Corrections Employee Charged With Drug Possession ('The Associated Press'
Says Leon R. Martin, A 42-Year-Old Institutional Trade Instructor
At The New Jersey State Prison, Is Charged With Possessing Cocaine
He Allegedly Intended To Distribute Within The Prison's Walls)

From: "W.H.E.N. - Bob Owen" (when@olywa.net)
To: "-News" (when@hemp.net)
Subject: NJ Corrections employee charged with coke possession
Date: Fri, 2 Oct 1998 21:57:39 -0700
Sender: owner-when@hemp.net

Corrections employee charged with drug possession
Associated Press, 10/02/98 21:40

TRENTON, N.J. (AP) - An employee of New Jersey State Prison is charged with
possessing cocaine he allegedly intended to distribute within the prison's

Leon R. Martin, a 42-year-old institutional trade instructor at the prison,
was arrested at 5 p.m. Thursday on the corner of East Hanover and Broad
streets in Trenton after an apparent drug transaction, the state Department
of Corrections said.

Martin was found to be in possession of an ounce of cocaine and a large
amount of cash. He was immediately suspended.

Martin was charged with official misconduct, drug possession, possession
with intent to distribute and possession within a school zone.

State Corrections Commissioner Jack Terhune said internal affairs officers
have been investigating drug use in the prison system, and are determined to
end it.

``The possession, sale or use of dangerous controlled substances in our
correctional system is intolerable,'' he said. ``We were serious when we
began this initiative and we intend to enforce it.

Martin, a Trenton resident, was hired by the corrections department in 1997.

He was being held Friday in the Mercer County Jail in Trenton, pending
arraignment. Bail has not been set.

Drug charge dismissed; judge rules search illegal (The Roanoke Times
in Virginia says a Roanoke judge dismissed a cocaine charge against a man
after the police officer in the case ingenuously admitted the man was stopped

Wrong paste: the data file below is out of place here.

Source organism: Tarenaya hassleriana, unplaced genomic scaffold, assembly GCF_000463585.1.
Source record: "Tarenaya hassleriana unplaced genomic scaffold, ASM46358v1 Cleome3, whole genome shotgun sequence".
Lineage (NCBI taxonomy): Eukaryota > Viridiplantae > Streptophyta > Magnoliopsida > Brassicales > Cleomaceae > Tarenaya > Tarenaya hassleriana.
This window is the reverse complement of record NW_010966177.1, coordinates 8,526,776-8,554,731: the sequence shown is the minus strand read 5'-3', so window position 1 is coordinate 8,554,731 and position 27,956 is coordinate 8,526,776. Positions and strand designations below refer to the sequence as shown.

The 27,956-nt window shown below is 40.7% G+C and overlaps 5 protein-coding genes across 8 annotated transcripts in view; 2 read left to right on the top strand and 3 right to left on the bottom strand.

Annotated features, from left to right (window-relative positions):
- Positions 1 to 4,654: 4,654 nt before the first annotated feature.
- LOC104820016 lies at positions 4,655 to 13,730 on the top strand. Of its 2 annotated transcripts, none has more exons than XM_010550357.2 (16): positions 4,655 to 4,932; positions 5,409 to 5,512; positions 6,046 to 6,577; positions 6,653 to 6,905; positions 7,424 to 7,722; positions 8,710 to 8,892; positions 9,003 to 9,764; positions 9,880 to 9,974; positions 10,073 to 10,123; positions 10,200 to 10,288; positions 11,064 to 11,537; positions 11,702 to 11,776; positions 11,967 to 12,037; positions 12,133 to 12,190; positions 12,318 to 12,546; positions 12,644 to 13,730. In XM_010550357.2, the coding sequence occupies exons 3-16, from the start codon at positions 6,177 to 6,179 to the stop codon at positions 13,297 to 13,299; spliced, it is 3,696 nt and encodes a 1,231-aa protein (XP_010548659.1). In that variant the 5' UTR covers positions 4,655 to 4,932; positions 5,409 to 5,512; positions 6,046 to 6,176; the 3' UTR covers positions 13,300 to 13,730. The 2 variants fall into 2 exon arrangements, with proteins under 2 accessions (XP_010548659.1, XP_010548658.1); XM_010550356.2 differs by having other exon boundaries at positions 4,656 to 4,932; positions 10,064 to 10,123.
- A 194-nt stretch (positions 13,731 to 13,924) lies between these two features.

and searched because he was a "suspicious white male" walking in a mostly
black neighborhood late at night.)

From: "Bob Owen @ WHEN, Olympia" (when@olywa.net)
To: "-News" (when@hemp.net)
Subject: Drug charge dismissed; judge rules search illegal
Date: Fri, 9 Oct 1998 19:41:46 -0700
Sender: owner-when@hemp.net
Newshawk: ccross@november.org
Source: The Roanoke Times
Pubdate: Friday, October 02, 1998
Online: http://www.roanoke.com
Writer: Laurence Hammack
Feedback: 981-3239 or laurenceh@roanoke.com

Attorney: Roanoke officer went too far
Drug charge dismissed; judge rules search illegal

The officer said he searched the man, in part, because he was a white
man in a mostly black neighborhood late at night.

A Roanoke judge has dismissed a cocaine charge against a man who was
stopped and searched by police simply because he was a "suspicious white
male" walking in a mostly black neighborhood late at night.

The police officer who approached Kenneth Wayne Johnson and patted him
down for weapons - finding instead two small pieces of cocaine - had no
legal justification to conduct the search, defense attorney Ray Ferris
argued. General District Judge Julian Raney agreed, dismissing the
charge against Johnson this week.

Officer J.L. Goad testified that he was working bicycle patrol near the
Lincoln Terrace housing project about 11:30 p.m. June 14, when he
spotted a "suspicious white male" walking alone on Whitten Avenue

Goad said that after questioning Johnson about what he was doing in the
area, he conducted a "safety pat down" for weapons and felt two small
pieces of crack in Johnson's pants pocket. He then charged Johnson with
possession of cocaine.

Asked by Ferris if race played a role in his determining Johnson to be
"suspicious," Goad replied: "That's part of it, yes." He said the area,
time of night and that the adjacent housing project was posted against
trespassing also factored into his decision to confront Johnson.

Ferris conceded that it was not improper for Goad to approach his client
based on his suspicions. Police may question someone during a
"consensual encounter" if they have a reasonable suspicion of
wrongdoing, but they cannot detain or search someone on that basis

"I think this happens more than people realize, but I think it happens a
lot more to blacks than it does to whites," Ferris said.

Although the initial approach may have been proper, Ferris said, Goad
went too far when he searched Johnson for weapons without probable
cause. "He had absolutely no reason to pat him down."

And the lawyer questioned how Goad could be so sure that the two
"pebbles" he felt in Johnson's pocket were crack before he even saw

"Based on my experience, seven years in the Police Department, in this
area, I identified it as crack. There wasn't a doubt in my mind," Goad

"You assumed them to be crack because of the part of town he was in, and
that he was a white man walking in the area," Ferris interjected.